New contract boosts pay for Vineyard school secretaries


The All-Island School Committee (AISC) voted last week to ratify a new three-year union contract for Martha’s Vineyard Public Schools (MVPS) secretaries. The three-year contract gives the secretaries no wage adjustment this year but a guarantee of future increases in years two and three and provides for modest salary hikes.

The new contract provides for an entry-level salary set at $33,305 in fiscal year 2013 and a top-step level set at $55,446. Full-time secretaries work 7-hour days, 35 hours a week when school is in session and 4-hour days for seven weeks in July and August.

“This is an agreement that we reached after going to mediation, having mediation with the secretaries’ representative from the MTA [Massachusetts Teachers Association], our attorney, and a mediator appointed by the state,” superintendent of schools James Weiss said at the committee’s January 20 meeting.

In separate votes taken among local and regional school committees, representatives voted unanimously in favor of the tentative agreement which the secretaries had ratified in December.

The end result

Under the terms of the new contract that will run through June 30, 2013, secretaries agreed to a zero percent wage adjustment in fiscal year 2011 (FY11), which began July 1 and ends June 30, 2011; a 2 percent increase in FY12; and a 2.75 percent increase in FY13. MVPS teachers agreed to similar percentage increases in wage adjustments in their new contract signed last September.

Cost of living indexes and trends in cost of living adjustments in Island towns for municipal employees figured into wage adjustment discussions in the contract negotiations, school business administrator Amy Tierney said.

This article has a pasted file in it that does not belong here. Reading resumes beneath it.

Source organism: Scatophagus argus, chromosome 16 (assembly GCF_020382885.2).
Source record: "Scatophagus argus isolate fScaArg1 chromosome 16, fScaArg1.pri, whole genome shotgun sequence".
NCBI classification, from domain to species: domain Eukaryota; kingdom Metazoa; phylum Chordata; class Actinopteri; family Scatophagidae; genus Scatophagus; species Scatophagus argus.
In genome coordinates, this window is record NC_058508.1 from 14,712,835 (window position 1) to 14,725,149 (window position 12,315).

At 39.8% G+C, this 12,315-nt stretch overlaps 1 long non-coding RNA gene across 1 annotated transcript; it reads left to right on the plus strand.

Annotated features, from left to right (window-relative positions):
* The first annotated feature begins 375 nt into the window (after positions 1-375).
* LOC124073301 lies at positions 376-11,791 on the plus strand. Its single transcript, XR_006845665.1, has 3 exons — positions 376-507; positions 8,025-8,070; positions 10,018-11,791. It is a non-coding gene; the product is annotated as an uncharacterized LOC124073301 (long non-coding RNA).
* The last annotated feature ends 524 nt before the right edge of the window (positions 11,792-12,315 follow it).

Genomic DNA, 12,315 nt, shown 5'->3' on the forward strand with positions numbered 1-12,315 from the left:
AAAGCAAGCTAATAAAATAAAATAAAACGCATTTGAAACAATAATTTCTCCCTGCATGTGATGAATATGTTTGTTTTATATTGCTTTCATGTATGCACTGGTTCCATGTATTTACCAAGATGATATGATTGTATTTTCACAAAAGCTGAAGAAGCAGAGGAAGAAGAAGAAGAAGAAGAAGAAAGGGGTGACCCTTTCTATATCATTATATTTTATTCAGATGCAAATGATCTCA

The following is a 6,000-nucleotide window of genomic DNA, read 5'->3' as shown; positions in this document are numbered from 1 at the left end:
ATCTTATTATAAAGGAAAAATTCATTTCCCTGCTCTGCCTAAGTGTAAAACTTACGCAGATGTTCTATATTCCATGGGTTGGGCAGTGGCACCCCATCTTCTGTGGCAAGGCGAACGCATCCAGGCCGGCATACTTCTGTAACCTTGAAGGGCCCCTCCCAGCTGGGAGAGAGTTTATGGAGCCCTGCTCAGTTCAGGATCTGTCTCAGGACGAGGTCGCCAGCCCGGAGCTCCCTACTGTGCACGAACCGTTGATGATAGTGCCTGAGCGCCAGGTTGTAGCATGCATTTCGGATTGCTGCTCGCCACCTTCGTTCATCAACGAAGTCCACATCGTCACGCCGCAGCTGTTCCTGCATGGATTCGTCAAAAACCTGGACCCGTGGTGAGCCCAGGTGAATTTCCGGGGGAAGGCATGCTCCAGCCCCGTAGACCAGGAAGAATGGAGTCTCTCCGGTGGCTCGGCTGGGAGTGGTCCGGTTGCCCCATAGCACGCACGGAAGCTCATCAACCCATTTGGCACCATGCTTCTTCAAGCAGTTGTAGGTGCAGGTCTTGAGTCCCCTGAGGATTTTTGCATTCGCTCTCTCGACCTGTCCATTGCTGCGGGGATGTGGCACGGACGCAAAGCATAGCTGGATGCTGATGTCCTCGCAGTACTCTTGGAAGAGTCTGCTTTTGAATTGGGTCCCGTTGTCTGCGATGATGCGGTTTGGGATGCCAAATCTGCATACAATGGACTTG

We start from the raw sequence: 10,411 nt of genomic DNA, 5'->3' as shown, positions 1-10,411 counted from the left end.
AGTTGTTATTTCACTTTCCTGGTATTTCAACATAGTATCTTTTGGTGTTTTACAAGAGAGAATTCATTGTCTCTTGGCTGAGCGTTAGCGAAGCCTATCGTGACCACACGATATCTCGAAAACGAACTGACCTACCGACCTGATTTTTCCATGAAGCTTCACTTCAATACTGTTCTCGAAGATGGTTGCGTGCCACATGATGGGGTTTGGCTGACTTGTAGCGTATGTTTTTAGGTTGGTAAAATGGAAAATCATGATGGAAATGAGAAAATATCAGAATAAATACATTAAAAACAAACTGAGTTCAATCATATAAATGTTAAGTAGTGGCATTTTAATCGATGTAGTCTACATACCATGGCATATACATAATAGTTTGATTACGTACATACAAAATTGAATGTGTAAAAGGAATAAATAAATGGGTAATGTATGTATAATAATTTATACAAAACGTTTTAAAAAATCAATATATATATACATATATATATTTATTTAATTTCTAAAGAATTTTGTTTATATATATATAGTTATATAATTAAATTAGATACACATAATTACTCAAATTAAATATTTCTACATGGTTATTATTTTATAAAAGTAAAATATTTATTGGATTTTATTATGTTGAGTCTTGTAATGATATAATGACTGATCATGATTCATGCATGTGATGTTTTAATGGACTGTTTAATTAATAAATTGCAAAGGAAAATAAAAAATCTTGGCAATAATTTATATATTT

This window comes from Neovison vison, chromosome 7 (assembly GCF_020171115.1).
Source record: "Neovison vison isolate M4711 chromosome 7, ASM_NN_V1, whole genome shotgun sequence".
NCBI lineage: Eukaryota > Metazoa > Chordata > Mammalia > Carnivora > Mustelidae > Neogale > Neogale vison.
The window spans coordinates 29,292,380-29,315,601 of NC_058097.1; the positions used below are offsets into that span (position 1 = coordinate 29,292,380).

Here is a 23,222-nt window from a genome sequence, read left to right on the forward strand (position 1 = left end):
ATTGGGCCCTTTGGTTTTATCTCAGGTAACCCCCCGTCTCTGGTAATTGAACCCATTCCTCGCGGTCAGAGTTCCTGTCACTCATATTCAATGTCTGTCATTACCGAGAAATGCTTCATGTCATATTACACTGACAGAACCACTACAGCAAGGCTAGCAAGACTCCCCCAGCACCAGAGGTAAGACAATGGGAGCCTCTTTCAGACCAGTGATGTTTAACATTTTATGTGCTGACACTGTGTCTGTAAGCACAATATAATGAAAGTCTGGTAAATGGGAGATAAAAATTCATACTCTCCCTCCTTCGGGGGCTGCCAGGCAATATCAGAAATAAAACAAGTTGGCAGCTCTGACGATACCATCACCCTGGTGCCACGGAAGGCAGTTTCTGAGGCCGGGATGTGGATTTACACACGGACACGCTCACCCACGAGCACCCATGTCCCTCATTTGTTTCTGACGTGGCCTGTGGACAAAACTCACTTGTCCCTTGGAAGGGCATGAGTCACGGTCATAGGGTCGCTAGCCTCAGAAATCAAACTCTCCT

Under the new contract’s 11-step salary schedule, annual salaries range from $31,779 for a new secretary hired in FY11 at step 1, to $32,414 in FY12, and $33,305 in FY13. The range for a secretary at the top step will go from $52,908 in FY11, to $53,971 in FY12, and $55,446 in FY13.

Since the new contract does not provide a step increase in FY11 for secretaries at the top step of the salary schedule as of July 1, 2010, they will receive a $500 one-time stipend.

The new contract also includes $250 increases in longevity payments after working 10, 15, and 20 years, to $1,350, $1,550, and $1,950, respectively. A fourth payment of $2,250 will be added for completing 25 years.

Secretaries also will receive an increased buy-back rate of $25 per day, up from $15 a day, for up to 150 days of accumulated sick time when they retire after working at least 15 years.

As a concession, secretaries agreed to give up a more expensive Blue Cross Blue Shield Master Health Plus (indemnity) health insurance plan and go with the plan MVPS offers as a member of the Cape Cod Municipal Health Group, as of July 1, 2011. Their last contract offered incentives to leave the indemnity plan.

Mr. Weiss said a safety agreement included in the new contract was very important to the secretaries. The agreement states that when a school principal is away, even for a short time, he or she will always leave someone with decision-making authority, other than a school secretary, in charge of the building. The principal also will be responsible for the safety of the school facility and securing door locks and communications devices.

Hourly vs. salaried controversy

The collective bargaining agreement also included a side letter. It stipulates that a study committee will be formed to look at unresolved issues about how secretaries are paid and to make a recommendation, Mr. Weiss said.

As he explained, although secretaries technically are hourly workers, their accrual and use of benefit time is figured in the same way as salaried workers, which has led to some confusion.

“And they have many issues that surround that,” Mr. Weiss said. “If they take a vacation day, is it a full day or a half, and a lot of issues like that, so this is an attempt to bring people together to look at those issues and offer up a recommendation, if one can be reached, or not, by these two groups coming together.”

What complicates the matter further is that none of the secretaries work a 40-hour week. Their full salary, however, is calculated for the year and divided into 26 pay periods.